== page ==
Rock climbing

A grappling hook from Amazon. For climbing?

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LESSON: The first sign that this is a bad idea is that the grappling hook’s Amazon description clearly states “not recommended for rock climbing”. A further look at some of the reviews reveals that several people report that the metal hooks bend or break under small loads. The climbers in question may be beyond the help of this article, as it appears they have made a conscious choice to disregard their own safety, but this is a great opportunity to talk about the importance of using climbing gear designed for climbing.

Most climbing equipment has one or two certification labels: UIAA and CE. The UIAA is the International Federation of Climbing and Mountaineering. CE is a set of standards for all products (climbing and non-climbing) sold in the European Union. If your equipment carries the UIAA label, it means that it has been tested and meets the safety requirements set by the UIAA, and you can be sure that the equipment is completely safe to use, as long as climbing is listed. as one of the recommended recommendations. uses. Uncertified products are all over the map: some may be completely safe to use, while others may be homemade in someone’s garage and break under 10 lbs. load. Look for UIAA and/or CE certifications on your gear to KNOW it’s safe for climbing.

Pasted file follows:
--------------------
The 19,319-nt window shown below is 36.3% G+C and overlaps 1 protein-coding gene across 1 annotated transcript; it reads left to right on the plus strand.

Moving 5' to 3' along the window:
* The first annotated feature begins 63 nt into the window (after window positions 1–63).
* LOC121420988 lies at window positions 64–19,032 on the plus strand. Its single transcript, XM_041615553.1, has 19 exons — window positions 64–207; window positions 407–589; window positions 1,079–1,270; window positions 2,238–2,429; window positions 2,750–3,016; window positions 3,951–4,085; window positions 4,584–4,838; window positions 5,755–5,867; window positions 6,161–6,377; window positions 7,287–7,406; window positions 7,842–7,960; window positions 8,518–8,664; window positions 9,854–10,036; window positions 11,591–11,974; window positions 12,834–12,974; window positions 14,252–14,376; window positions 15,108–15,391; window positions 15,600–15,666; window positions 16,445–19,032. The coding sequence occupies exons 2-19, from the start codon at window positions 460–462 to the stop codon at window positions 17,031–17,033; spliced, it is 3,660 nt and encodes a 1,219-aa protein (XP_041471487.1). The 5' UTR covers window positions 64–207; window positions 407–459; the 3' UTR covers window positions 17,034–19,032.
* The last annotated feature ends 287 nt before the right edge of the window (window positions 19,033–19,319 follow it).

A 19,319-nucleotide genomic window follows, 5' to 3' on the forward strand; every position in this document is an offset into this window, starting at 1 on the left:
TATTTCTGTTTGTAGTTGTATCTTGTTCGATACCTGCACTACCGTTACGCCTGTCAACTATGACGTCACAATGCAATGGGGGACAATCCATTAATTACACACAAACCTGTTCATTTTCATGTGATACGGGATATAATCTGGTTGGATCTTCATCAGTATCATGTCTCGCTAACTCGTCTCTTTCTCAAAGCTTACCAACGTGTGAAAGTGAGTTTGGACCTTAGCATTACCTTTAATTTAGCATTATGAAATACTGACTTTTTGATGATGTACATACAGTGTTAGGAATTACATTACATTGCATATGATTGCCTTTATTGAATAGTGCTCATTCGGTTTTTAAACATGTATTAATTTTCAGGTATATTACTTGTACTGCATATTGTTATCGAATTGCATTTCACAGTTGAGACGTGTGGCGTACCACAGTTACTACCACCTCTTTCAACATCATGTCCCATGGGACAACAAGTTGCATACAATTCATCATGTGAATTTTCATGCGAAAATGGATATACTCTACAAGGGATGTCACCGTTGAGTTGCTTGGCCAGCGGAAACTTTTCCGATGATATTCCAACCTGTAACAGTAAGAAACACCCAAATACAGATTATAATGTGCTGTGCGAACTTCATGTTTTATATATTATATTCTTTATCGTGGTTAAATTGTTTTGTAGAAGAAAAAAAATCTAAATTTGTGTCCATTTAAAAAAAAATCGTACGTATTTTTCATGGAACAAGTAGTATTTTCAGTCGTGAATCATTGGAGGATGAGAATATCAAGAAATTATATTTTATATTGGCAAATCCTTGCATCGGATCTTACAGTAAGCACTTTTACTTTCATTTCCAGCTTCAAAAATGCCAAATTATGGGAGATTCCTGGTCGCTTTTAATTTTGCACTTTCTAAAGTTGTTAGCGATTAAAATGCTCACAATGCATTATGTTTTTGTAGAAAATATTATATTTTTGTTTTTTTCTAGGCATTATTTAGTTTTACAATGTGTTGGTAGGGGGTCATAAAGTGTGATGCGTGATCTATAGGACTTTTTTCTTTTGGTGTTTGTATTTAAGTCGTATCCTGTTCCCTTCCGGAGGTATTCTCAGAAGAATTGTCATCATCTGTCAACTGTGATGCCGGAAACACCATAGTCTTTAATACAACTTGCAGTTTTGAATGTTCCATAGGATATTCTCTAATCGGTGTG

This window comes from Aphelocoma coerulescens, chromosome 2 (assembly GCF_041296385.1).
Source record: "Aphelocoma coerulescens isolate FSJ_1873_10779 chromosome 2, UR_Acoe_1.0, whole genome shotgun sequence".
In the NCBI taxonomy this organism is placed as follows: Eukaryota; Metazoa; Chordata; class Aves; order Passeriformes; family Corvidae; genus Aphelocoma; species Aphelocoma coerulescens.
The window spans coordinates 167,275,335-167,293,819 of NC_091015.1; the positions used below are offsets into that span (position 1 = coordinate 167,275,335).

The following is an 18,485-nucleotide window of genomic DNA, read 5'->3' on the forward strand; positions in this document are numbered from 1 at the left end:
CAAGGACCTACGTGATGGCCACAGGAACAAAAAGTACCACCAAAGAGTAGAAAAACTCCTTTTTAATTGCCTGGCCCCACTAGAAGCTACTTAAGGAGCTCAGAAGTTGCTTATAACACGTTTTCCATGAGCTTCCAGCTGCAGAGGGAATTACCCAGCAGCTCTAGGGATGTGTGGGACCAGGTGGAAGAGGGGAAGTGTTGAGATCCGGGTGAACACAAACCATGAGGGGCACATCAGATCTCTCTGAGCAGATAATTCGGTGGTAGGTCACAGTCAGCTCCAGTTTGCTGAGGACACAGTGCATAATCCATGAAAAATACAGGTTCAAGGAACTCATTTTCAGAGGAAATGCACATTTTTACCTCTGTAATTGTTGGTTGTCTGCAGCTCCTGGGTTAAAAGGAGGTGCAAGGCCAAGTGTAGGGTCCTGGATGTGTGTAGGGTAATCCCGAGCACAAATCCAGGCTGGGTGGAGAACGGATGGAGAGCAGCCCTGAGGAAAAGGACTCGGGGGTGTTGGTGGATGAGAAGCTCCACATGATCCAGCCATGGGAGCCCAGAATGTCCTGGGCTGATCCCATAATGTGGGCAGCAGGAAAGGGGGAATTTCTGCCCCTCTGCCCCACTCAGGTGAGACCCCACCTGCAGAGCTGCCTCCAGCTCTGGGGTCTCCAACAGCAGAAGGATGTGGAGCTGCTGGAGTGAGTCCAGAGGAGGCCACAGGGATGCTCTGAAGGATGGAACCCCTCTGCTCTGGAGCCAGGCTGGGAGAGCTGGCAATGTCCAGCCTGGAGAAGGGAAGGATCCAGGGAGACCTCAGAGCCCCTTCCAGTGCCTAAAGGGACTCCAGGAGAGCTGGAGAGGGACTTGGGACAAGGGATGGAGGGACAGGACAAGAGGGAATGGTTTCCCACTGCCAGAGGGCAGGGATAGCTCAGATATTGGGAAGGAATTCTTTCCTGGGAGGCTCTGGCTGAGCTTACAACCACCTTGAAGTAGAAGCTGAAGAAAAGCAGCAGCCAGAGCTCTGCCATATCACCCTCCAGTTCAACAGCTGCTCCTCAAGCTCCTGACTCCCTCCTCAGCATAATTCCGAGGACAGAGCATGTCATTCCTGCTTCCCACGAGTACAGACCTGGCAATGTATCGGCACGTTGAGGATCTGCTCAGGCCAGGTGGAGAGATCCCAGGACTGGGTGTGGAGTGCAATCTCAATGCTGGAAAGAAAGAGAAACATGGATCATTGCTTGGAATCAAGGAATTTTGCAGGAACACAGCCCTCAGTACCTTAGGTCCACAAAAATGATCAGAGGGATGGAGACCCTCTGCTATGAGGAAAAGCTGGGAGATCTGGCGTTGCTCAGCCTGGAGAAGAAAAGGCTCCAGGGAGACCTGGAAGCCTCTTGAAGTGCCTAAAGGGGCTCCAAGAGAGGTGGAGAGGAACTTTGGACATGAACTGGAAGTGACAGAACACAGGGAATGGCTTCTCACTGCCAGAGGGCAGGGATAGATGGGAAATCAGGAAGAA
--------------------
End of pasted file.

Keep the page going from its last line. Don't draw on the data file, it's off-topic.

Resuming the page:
So, will a $20 grappling hook from Amazon get you up a cliff? Maybe, but that doesn’t mean it’s a good idea. Nothing in the system is designed for climbing or tested for climbing. So if (when) it fails, it’s up to you. Also, climbing on a grappling hook is a good way to pull a rock over your head.

Thanks to photographer Nathan Welton for this absurd story.

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